There are optimum bullet weights for the chosen caliber that produce maximum performance. The 168 grain, 30 caliber bullet has the best performance in the 30-06, or 308 rifles. For the 7mm rifles it’s the 150 grain bullet and for the 270 it is the 140 grain. This means it will retain its striking energy over a longer distance better than lighter or heavier bullets in the same caliber. Of course this may not be your favorite, but worth trying. Notably, my Savage 99 in 308 shoots the 150 grain Ballistic Silvertip so well I never tried the 168 grain. The deer will not be able to tell the difference in this case. Strangely enough however, big wild hogs can. After failing to shoot through several with the 150 grain in another gun, I went to the 168 and never had the problem again.

My 444 Marlin originally came with a 240 grain bullet, while now companies make projectiles all the way up to 330 grains. While reading an NRA ammunition test I discovered the 270 grain Buffalo Bore factory load to receive the highest accuracy rating. I tried them and got 1 inch 3 shot groups at 100 yards, that is terrific for a lever action rifle. This round, in simple terms, crumples deer and the biggest wild hogs, with little meat destruction, as the bullet is only traveling 2200 feet per second. If you don’t need a 300 yard gun the 444 is the way to go.

My most recent update is the Hornady “Leverevalution” ammunition which is really something to try if you are a lever action or big bore user. I think Hornady got it right this time.

Some times bullets have different properties than advertised. In my 325 WSM, Winchester rates the 220 grain Power Point as a CPX-3 for big game, but I have found that this is the perfect deer bullet for this caliber. The big soft point train wrecks small deer on the spot, is deadly accurate so I don’t use anything else.

Bullets are generally of two types, being expanding and non-expanding. Only expanding bullets are used for hunting deer. Non-expanding bullets are used by the military and target shooters and should never be used on game unless you are hunting elephant. Soft points, hollow points, and plastic tip bullets all do about the same thing when they hit, they mushroom to about twice their original diameter and abruptly halt inside the animal transferring an awesome force of kinetic energy. They don’t completely stop however and usually penetrate the entire animal exiting with a larger hole than entry.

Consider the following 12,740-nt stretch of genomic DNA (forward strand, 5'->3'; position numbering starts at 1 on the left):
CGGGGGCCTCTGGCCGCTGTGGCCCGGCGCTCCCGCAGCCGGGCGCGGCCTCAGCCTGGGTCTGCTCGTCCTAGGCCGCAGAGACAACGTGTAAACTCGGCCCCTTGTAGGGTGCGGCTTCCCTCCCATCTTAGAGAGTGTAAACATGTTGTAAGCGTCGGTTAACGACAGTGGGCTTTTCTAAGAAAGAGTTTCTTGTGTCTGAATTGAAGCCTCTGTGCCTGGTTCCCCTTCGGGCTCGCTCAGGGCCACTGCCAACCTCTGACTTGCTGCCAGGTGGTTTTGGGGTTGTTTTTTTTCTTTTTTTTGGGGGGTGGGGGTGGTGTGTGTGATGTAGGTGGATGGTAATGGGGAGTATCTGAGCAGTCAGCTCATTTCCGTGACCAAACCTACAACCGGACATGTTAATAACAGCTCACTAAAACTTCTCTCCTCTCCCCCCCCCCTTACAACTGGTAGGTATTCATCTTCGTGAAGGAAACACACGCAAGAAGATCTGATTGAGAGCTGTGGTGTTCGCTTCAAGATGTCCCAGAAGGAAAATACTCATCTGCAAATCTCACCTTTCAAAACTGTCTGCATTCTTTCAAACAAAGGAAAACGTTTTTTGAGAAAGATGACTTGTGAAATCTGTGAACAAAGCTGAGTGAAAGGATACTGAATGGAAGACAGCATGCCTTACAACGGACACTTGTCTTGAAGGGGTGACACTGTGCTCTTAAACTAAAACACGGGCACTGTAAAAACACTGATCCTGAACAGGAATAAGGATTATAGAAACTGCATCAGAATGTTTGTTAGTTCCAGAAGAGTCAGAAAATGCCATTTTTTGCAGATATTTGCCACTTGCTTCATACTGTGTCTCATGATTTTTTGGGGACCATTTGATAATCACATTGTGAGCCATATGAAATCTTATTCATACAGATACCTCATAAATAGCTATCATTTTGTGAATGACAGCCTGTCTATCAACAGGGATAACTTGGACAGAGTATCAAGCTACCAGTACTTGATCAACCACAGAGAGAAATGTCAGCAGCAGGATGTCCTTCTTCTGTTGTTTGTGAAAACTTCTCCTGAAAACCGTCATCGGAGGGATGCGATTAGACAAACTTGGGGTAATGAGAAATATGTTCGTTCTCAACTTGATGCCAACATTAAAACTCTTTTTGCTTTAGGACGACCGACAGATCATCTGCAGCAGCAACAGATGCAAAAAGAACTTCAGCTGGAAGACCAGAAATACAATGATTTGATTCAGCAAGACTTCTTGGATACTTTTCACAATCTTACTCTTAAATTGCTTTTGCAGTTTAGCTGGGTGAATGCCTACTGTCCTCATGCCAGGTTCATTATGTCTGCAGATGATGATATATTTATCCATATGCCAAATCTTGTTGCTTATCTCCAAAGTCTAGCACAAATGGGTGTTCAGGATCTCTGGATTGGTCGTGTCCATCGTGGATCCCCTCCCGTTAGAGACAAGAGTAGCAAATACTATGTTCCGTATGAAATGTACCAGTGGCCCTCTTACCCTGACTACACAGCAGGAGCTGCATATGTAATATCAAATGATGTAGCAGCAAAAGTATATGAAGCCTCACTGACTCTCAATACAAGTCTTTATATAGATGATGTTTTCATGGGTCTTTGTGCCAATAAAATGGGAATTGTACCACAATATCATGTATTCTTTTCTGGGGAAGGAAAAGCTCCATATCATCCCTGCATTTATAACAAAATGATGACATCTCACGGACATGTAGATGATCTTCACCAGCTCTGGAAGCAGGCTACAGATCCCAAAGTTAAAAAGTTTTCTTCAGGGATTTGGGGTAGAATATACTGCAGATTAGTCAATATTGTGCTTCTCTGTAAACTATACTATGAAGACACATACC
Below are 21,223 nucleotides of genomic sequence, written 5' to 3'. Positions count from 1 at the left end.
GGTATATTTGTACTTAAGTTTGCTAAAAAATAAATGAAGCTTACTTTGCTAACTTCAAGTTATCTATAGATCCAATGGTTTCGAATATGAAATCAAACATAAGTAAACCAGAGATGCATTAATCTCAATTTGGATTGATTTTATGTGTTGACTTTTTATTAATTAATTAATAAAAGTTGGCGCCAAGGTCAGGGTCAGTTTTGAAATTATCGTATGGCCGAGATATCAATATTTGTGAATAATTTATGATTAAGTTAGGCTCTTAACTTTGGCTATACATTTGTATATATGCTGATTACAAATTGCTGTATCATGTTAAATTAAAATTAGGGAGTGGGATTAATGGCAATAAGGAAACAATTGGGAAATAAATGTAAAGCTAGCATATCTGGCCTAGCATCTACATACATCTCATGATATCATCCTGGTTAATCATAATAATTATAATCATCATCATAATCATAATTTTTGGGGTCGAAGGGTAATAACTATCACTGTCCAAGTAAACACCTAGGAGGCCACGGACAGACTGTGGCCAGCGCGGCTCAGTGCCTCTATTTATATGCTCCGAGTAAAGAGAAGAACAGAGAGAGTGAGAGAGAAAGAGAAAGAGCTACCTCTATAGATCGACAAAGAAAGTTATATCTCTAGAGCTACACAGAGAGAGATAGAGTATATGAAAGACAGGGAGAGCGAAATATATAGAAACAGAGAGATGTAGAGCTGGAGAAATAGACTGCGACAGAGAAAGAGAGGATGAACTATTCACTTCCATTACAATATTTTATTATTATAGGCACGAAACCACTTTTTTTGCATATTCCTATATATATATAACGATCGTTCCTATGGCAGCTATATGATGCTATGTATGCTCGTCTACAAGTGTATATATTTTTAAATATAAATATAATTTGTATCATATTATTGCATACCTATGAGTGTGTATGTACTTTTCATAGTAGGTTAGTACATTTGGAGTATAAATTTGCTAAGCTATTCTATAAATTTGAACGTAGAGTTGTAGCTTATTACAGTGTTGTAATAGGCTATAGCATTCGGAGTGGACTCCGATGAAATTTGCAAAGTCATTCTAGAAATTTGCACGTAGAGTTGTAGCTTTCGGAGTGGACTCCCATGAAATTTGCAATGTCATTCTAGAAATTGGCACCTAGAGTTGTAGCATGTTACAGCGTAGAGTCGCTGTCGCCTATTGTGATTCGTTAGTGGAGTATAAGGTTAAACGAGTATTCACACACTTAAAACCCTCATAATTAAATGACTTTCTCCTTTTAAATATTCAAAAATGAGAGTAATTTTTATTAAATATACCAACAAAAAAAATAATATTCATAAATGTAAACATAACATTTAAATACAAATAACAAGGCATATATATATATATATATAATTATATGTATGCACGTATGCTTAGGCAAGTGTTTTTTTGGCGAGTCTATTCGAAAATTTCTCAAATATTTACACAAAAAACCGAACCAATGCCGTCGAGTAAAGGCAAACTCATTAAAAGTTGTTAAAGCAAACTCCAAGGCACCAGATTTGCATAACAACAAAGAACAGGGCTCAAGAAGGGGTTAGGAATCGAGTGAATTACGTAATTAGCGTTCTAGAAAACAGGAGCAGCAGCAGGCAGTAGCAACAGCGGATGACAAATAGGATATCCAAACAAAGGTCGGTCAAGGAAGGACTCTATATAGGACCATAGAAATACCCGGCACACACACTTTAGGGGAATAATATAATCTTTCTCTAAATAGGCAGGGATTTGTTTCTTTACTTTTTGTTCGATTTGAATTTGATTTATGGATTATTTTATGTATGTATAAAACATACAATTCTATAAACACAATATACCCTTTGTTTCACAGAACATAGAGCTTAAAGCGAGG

If the speed of the bullet is above 2400 feet per second, hydrostatic shock will occur (massive expansion of blood vessels), along with blunt trauma (shock to the nervous system) from the impact, and massive hemorrhage follows. Now there is a good reason for you to have a great respect for safety with firearms. As graphic as this sounds, it is exactly what is supposed to happen for a quick humane kill on a deer, which is the ultimate responsibility of a hunter.

A hunter shooting a 45-70 with a 400 grain bullet traveling at 1900 fps is just as effective as a 257 Weatherby Magnum with a 100 grain bullet at 3600 fps. The difference in layman’s terms is choosing to be hit by a brick that weighs a ton, or being struck by lightning. Those who know how to deal with looping trajectory of the slower bullet are just as effective at long range. The modern ultra high velocity cartridges have their place in the hunting world, as they flatten out this trajectory arch eliminating the need for holdover.

In Louisiana, for example, it is legal to use any center fire cartridge for deer hunting. Yes a 22 Hornet and a 223 will kill a deer, but when the event takes place it may be on someone else’s property or in the middle of a briar patch with no blood trail. These tiny bullets at high speed are designed to hunt nothing larger than coyotes, and penetration at high speed is unlikely, therefore they blow up when striking larger deer sized game. I would recommend at least a 243 and better a 7mm-08 as a standard minimum deer cartridge.

Those of you, including the youth hunters will find that recoil in deer calibers is not the culprit when it comes to poor shooting. Most expert shooters agree it is the muzzle blast, that causes the flinching, so wearing ear protection and practicing a lot with a 22 rifle is the key.

Then we get back to the 30-06 which is pleasant to shoot by most and does every thing you ask it too, from point blank to 300 yards. My secret weapon is the European combination gun over and under, which combines the 30-06 and a 12 gauge shotgun with 000 Buckshot.

The CZ model 584 is the ringer, if you can find one. On an either sex hunt a couple of years ago, a doe came running in directly under the stand, only to be train wrecked with the 000 Buckshot. The unseen buck came in a moment later and stood inquisitively wondering what happened to Nanny. He caught the Ballistic Silvertip and I had to go get help to haul out all the back strap. It was on Thanksgiving Day when my 120th deer, an old flop eared doe in this case, stepped out in a clearing 3 football fields away. Using the same gun, rifle barrel only, I settled the cross hairs just at the hairline of the top of the back and touched off the single set trigger. Once again knowing the ballistic capabilities of the firearm paid off; with fresh back strap along with turkey for Thanksgiving…Pass it on.